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13-year-old Phoebe the Yodeling Cowgirl hits #7 in the Western Music chart


A rare talent has propelled a 13-year-old Kentucky singer into the Western music charts. Phoebe White has been yodeling for audiences for nearly half her life. Cheri Lawson of member station WEKU has more.

PHOEBE WHITE: (Playing guitar). OK, there we go.

CHERI LAWSON, BYLINE: It's easy to smile when you hear Phoebe White.

PHOEBE: (Yodeling).

LAWSON: She sits with her acoustic guitar in the music room at her rural Kentucky home. There are several stringed musical instruments lined up on one wall. This song is from her album, "UnXpected."

PHOEBE: (Singing) Whatever happened to the yodeling cowgirls that rode across the silver screen?

LAWSON: The giggling teen wears a pair of denim overalls. She says she likes everything cowgirl. She also likes cheesecake and cookies and the family dog they call Kenny Rogers. But most of all, she likes to perform in front of people.

PHOEBE: (Singing) And they go (yodeling).

I just love yodeling. I love making the audience smile 'cause it's something different, and when I see people smile or just see them happy, it just makes me so happy.

LAWSON: It was the song "Blue" by country singer LeAnn Rimes that inspired Phoebe to learn how to yodel. She was just 8 years old when she heard it on the way home from vacation. More inspiration quickly followed from old-time yodelers like Jimmie Rodgers and Patsy Montana. Phoebe's mom and manager, Tiffany White, sits close by as her daughter demonstrates a few different types of yodeling patterns.

PHOEBE: My first yodel I ever learned was (yodeling). And then the next yodel I learned was (yodeling).

LAWSON: Tiffany says it was a complete surprise to learn recently that Phoebe's album made the Western music charts. They saw it when they got the spring edition of The Western Way.

TIFFANY WHITE: I was stunned because she just released the album, and I was flipping through the magazine. I didn't know that she would be on the charts at all, much less No. 7. So that was exciting, very exciting.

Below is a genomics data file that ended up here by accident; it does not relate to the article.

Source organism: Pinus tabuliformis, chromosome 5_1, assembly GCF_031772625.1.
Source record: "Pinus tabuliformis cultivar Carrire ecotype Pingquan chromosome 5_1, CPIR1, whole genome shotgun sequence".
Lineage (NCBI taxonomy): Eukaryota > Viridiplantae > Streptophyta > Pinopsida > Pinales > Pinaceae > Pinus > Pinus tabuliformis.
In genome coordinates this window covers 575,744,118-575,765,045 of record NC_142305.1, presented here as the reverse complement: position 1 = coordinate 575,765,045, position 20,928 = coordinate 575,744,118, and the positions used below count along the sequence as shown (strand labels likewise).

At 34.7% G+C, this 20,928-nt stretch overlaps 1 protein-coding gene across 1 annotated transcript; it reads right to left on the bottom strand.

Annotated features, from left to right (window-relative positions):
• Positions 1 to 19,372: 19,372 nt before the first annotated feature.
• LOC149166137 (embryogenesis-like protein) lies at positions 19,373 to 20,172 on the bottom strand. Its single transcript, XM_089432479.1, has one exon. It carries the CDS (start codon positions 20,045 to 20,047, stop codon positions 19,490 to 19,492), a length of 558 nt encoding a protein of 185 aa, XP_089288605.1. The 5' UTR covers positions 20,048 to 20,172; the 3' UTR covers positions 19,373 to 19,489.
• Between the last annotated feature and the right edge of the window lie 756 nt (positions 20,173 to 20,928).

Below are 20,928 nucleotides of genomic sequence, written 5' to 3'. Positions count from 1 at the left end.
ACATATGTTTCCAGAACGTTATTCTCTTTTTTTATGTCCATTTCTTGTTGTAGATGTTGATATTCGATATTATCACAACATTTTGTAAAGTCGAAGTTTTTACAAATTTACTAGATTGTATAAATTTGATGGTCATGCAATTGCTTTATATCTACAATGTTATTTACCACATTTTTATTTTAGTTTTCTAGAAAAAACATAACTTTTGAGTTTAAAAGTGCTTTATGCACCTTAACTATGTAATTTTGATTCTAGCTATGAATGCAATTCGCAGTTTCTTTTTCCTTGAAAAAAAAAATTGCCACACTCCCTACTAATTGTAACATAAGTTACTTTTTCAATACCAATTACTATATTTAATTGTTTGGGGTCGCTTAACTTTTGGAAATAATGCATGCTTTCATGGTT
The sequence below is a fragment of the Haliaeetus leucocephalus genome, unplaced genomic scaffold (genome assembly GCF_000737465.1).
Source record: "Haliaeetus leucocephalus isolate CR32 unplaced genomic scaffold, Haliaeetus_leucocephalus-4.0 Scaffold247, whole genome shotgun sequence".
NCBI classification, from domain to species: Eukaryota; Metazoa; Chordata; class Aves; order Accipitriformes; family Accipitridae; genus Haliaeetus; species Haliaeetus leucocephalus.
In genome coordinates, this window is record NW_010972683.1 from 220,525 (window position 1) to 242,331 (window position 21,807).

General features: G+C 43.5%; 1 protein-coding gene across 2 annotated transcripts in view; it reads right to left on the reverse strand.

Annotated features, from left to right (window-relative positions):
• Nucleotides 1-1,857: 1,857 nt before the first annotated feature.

LAWSON: When she was 7 years old, Phoebe told her mom she wanted to sing for an audience and be entered in competitions. She's won 24 talent contests. The bubbly teenager can sing different genres but prefers what she calls cowboy or Western music. Phoebe also plays several instruments by ear.

PHOEBE: I play piano. I play 12-string guitar. I play guitar. I play banjo, ukulele and mandolin, and I'm learning fiddle right now.

LAWSON: Phoebe says she's become friends with the Grammy-winning Western music and comedy group Riders In The Sky. The Grand Ole Opry members sang three tracks with Phoebe on her new album. They even changed the title of their big hit, "Jesse The Yodeling Cowgirl," to "Phoebe The Yodeling Cowgirl" when they sing with her.


RIDERS IN THE SKY: (Singing) They call her Phoebe, the yodeling cowgirl.

PHOEBE: (Singing) As dainty as a fairy.

LAWSON: That song was written by Riders In The Sky's Ranger Doug. He's also known for his yodeling and has given Phoebe a few tips.

RANGER DOUG: Well, I think she's just really beginning. She laid the groundwork starting at age 8 to 13, and she has plenty of developing yet to do. She's going to be a major talent.

PHOEBE: Hold on to your hats, partners. (Yodeling).

LAWSON: Phoebe White is already planning her next album. She's hoping to write all the songs. Over the summer, she's scheduled to perform in Kentucky, Tennessee and Ohio. For NPR News, I'm Cheri Lawson in London, Ky.

PHOEBE: (Yodeling). Transcript provided by NPR, Copyright NPR.

NPR transcripts are created on a rush deadline by an NPR contractor. This text may not be in its final form and may be updated or revised in the future. Accuracy and availability may vary. The authoritative record of NPR’s programming is the audio record.

Cheri is WEKU's Arts Reporter covering stories in northern and central Kentucky.